The Global Humanitarian Forum estimates that 300,000 people die every year from causes relating to climate change. A further 2.8 billion are living in areas vulnerable to floods, storms, droughts and rising oceans. That’s only going to get worse.

And the world’s richest 10% are the source of half the world’s carbon emissions. In other words, it’s our fault. And, to avert catastrophe, we need to drastically shrink our environmental impact.

That means abolishing the consumer religion. Producing 100% of our energy renewably. Ending economic growth. Scrapping cars and frequent flights. Producing locally, to eat and use locally. And so on.

It’s egalitarian because equality is the solution.

We need a vast and transformative transfer of wealth and resources from us – whose mindless, gas-guzzling excess is well on the way to destroying civilisation – to the places on Earth where millions of people die of poverty.

And we need radical redistribution within societies. Millionaires shouldn’t exist. Neither should homelessness. Everyone on Earth should have everything they need to live stable, comfortable, fulfilling lives – nothing more, nothing less.

And, finally, it’s ascetic. Ascetic is probably the most obscure term of the lot. It basically means not indulging yourself and living a simple lifestyle – usually for religious reasons, but not in this case.

The world we live in is awful. We – the rich, white-dominated, neo-colonial West – have made it awful.

But for millions of us, that has no bearing on how we live our day-to-day lives. It should.

I believe we have a moral duty to 1) stop ourselves from contributing to the systems destroying the planet and billions of people’s lives; and 2) be constantly aware of the suffering we’ve created, and shun the things we use to distract us from all that.

Most people don’t do either, but they can usually get their heads round the first one.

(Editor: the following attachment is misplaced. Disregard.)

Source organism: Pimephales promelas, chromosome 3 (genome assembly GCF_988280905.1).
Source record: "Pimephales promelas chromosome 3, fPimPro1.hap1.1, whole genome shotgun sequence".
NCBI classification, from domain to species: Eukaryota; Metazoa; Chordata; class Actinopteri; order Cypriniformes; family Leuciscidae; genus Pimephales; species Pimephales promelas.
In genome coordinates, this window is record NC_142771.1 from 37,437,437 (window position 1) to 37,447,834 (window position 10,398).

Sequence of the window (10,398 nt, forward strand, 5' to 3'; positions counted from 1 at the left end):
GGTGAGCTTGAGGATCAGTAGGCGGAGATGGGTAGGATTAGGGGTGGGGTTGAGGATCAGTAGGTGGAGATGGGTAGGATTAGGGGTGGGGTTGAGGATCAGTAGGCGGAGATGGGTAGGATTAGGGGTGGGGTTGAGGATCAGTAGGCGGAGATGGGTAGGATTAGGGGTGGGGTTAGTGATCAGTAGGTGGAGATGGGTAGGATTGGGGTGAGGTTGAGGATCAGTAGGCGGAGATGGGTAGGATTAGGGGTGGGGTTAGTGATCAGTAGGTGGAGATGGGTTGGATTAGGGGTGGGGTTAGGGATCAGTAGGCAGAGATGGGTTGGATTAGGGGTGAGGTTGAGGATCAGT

Climate change is imperilling civilisation. Thus, we should probably stop driving cars. Flying around in jet planes. Eating such carnivorous, dairy-filled diets. Buying things we don’t need. Et cetera.

But the second one is different. To most people, it’s utterly baffling.

I’m a fanatic. To me, human suffering is everything. It’s the only thing that really matters. Hundreds of millions of people no different to you or me are suffering, many of them dying, right now, for reasons we could stop.

I think we need to live constantly aware of that – that unfathomable, pretence-to-being-civilised-annihilating insanity. To think about it every day, almost as an act of religious observance.

It should be the top story on every news bulletin, the front page of every newspaper, be referenced before the start of every film, and every play, and every gig. Every working day should begin with five minutes’ silence to acknowledge it.

In short, it should shape the way we live. And, shunning anything too extravagant or inanely upbeat, we should give over a big chunk of our lives to sombre remembrance. In a world like this, too much happiness, too much fun, is just offensive.

This isn’t a call for people to spend their lives moping in bed in solidarity with the global poor – that’s the responsibility-deflecting riposte I get most often.

It’s about living with a constant awareness of the abysmal state our civilisation is in. And using that awareness to fuel dedicated action to try and make it better.

But even that’s never going to be a very popular suggestion here in the West, because, on the whole, our culture is blindly hedonistic.

We tell ourselves it’s fine, because life is hard – and it is hard. We’ve got grotesquely exploitative neoliberalism to grapple with. Some of us have it even harder – poverty, ingrained misogyny, structural racism and a multitude of other oppressions make life miserable for millions in the West.